I have been working in the HIV arena for about 25 years, and what a wild ride it's been! I vividly remember the horrible, early days of the epidemic, when an HIV diagnosis was a death sentence. We could do little more than help folks to die with some dignity intact. I lost many dear, brilliant friends who didn't live to see the enormous scientific strides we have taken.
In 1996 effective medication became widely used, and we saw the death rates plummet. The drugs were far from perfect, however, with many terrible side effects, an unbelievable number of pills required, and an equally daunting price. As the years progressed, these difficult medications became better and better, and the pill burden was dramatically reduced.
Fast forward to today: we have tests that can detect a new infection in a minute and screenings that can reveal acute infections, meaning recent exposure. This new technology is important, because scientists have found that half of all new infections are transmitted from people recently infected, when the virus is working overtime to get established.
We have effective medications without devastating side effects that can be taken as one or two pills, once a day. We have medications that can prevent a person from getting HIV. We understand the medical protocol that allows HIV-positive women to have HIV-negative babies. The lifespan for a person living with HIV is now within five years of a normal lifespan.
Most surprisingly of all, we have discovered that a person living with HIV who is on medications and who has a suppressed viral load, meaning very little HIV virus in the blood, cannot transmit the virus to others! This new scientific information is a real game changer! Persons living with HIV can now have long, healthy, normal lives. A new campaign, Undetectable = Untrasmittable, is taking off around the country.
Unfortunately we still have one major obstacle: stigma. From the beginning the HIV epidemic has been fueled by ignorance and stigma, including ridiculous laws that punish people for being HIV-positive, even if they are doing everything right. Politicians were afraid to even say the word AIDS. In the South this barrier is rampant. People are afraid to go to local health departments where someone might see them; gay men pretend to be heterosexual to avoid condemnation; and some churches even demonize this disease, despite the fact that their congregations are being impacted.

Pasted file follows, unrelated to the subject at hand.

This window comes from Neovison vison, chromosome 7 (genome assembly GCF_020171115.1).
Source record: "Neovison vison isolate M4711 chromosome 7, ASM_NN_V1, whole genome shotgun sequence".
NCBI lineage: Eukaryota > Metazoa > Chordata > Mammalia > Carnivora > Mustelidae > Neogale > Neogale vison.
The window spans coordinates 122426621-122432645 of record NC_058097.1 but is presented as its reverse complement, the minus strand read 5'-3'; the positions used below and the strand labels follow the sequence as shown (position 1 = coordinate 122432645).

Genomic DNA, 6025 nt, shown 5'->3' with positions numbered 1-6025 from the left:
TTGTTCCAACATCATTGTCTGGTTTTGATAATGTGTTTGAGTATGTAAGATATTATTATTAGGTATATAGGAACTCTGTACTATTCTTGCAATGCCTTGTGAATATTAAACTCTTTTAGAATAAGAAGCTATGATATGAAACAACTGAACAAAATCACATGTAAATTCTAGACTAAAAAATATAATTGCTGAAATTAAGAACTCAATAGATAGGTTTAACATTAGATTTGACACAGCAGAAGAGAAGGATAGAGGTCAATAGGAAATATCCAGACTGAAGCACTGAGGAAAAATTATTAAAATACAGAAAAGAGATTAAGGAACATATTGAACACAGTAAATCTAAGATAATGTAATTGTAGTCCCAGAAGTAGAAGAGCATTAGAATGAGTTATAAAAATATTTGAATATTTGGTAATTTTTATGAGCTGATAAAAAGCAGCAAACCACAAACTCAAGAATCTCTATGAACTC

Everywhere you look in Alabama you can find strong women making a difference in their communities.
The problem of stigma is hurting the South. We are now the epicenter of the country's HIV epidemic. While my colleagues in New York and San Francisco are making plans to end the epidemic, we in the South are home to half of all the new infections. We in the South see the highest death rates in the country from a disease that can now be managed!
I have heard about a time when cancer was met with suspicion and fear. I remember when women were condemned for taking birth control pills. I know that one day we will look back on the HIV epidemic with the same puzzlement. How did a disease become so vilified? The time has come to move HIV from the moral arena to the medical arena, where the progress is undeniable and exciting.
Kathie Hiers, is the CEO of AIDS Alabama. Hiers has devoted her career to ensuring that people living with HIV/AIDS get the necessary care and housing they need to live full lives.